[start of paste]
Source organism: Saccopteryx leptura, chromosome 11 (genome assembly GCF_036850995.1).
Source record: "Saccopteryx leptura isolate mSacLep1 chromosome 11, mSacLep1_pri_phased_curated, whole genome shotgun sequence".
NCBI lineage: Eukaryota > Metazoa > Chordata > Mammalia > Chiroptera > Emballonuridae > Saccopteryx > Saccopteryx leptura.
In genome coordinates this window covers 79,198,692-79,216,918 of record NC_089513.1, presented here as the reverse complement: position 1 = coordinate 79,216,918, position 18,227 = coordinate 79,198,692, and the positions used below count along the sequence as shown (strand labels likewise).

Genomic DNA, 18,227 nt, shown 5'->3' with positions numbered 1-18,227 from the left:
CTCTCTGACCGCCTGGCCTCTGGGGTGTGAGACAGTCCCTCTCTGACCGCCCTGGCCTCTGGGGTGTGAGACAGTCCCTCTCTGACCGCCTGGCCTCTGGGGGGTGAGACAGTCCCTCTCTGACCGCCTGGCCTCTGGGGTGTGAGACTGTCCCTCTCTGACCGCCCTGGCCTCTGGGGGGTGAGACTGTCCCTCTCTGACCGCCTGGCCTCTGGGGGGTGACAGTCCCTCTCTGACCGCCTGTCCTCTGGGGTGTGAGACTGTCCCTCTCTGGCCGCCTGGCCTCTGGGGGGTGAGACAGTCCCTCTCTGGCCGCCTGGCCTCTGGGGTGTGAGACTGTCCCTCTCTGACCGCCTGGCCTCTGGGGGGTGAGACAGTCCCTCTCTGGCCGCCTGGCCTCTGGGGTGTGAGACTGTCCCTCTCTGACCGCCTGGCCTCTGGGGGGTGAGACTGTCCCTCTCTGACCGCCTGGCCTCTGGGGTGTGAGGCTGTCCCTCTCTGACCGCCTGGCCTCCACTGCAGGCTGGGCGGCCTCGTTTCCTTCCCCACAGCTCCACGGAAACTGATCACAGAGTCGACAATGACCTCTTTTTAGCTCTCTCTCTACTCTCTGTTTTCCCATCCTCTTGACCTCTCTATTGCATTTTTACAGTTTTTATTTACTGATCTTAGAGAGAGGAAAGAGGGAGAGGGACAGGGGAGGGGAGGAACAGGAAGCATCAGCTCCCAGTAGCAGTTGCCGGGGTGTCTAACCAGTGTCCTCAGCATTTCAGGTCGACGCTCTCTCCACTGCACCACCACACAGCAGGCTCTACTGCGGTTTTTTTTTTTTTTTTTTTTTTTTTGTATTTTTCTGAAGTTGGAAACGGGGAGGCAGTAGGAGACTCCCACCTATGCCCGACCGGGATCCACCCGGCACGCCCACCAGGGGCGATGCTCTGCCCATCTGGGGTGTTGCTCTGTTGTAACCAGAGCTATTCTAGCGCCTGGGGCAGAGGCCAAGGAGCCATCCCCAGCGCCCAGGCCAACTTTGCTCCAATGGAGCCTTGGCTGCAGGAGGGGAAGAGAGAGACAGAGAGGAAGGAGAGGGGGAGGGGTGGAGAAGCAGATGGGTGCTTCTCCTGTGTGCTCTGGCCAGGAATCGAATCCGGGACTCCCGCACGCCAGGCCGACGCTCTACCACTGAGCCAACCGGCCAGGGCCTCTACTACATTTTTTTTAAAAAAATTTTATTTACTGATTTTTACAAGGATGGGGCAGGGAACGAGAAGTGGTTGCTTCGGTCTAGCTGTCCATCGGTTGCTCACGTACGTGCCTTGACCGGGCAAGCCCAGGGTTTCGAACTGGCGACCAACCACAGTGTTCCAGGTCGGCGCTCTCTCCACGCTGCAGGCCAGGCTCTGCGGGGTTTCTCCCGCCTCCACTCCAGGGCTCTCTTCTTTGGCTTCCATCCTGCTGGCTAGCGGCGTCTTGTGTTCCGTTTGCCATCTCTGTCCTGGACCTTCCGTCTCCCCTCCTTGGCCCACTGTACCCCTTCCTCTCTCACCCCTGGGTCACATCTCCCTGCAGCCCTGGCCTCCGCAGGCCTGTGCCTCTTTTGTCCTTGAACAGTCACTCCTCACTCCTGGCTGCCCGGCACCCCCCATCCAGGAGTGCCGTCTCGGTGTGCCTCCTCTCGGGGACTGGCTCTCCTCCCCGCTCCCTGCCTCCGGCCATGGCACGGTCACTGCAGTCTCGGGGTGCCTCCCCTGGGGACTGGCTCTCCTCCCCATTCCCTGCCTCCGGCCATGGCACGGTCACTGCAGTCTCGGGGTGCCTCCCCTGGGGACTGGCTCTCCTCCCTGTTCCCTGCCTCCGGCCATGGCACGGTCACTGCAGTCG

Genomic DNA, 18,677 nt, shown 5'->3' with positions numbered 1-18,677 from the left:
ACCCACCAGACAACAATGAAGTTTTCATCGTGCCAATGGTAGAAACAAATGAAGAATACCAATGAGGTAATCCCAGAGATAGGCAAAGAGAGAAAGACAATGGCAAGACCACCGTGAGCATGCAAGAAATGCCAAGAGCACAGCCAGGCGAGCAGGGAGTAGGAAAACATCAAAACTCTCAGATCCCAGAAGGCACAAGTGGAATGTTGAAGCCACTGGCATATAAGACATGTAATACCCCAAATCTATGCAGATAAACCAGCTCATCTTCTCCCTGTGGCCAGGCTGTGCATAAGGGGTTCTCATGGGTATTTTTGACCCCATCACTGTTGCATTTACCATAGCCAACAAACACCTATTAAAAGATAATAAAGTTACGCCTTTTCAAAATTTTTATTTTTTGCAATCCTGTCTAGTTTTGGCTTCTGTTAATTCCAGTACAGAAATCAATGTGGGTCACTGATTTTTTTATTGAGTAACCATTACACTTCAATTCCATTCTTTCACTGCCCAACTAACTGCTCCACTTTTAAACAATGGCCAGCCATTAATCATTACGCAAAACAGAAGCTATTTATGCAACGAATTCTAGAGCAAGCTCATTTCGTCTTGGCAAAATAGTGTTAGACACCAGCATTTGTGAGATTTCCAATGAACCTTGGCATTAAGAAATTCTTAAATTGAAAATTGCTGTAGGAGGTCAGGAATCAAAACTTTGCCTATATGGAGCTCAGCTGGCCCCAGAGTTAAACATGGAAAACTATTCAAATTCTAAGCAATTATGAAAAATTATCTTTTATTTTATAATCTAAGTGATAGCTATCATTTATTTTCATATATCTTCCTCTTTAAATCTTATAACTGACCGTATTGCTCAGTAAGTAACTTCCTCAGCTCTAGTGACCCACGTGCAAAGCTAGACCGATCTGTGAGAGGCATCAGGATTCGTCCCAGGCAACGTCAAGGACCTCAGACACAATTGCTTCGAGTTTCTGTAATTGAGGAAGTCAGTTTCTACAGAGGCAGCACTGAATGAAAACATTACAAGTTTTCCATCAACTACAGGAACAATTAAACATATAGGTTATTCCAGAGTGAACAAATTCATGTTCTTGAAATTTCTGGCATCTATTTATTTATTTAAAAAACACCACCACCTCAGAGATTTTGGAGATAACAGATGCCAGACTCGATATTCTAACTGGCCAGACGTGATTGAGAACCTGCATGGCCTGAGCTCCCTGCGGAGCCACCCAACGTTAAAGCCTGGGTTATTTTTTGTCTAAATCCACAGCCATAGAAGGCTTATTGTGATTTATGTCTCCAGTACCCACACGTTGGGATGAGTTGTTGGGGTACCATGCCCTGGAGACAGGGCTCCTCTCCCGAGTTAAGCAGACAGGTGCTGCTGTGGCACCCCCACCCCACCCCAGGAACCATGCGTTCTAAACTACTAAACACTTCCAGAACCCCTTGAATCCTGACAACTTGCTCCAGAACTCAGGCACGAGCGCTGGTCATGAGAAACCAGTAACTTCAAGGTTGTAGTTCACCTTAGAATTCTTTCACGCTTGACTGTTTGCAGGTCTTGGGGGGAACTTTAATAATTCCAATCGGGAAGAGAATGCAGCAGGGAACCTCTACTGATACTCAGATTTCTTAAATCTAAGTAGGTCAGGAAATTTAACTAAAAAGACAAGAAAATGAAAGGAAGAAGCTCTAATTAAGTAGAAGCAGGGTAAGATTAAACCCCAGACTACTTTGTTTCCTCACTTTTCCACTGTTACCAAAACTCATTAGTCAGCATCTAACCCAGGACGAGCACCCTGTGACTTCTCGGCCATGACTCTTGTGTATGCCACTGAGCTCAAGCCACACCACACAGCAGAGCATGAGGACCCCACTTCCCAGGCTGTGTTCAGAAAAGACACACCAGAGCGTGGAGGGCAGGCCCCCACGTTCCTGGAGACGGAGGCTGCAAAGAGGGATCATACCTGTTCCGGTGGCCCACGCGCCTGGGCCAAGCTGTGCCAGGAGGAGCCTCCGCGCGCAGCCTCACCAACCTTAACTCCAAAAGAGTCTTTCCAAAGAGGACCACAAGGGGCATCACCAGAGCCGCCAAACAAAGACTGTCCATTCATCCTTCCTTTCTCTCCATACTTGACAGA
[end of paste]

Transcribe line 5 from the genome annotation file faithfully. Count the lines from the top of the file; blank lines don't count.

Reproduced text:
Genomic DNA, 18,227 nt, shown 5'->3' with positions numbered 1-18,227 from the left: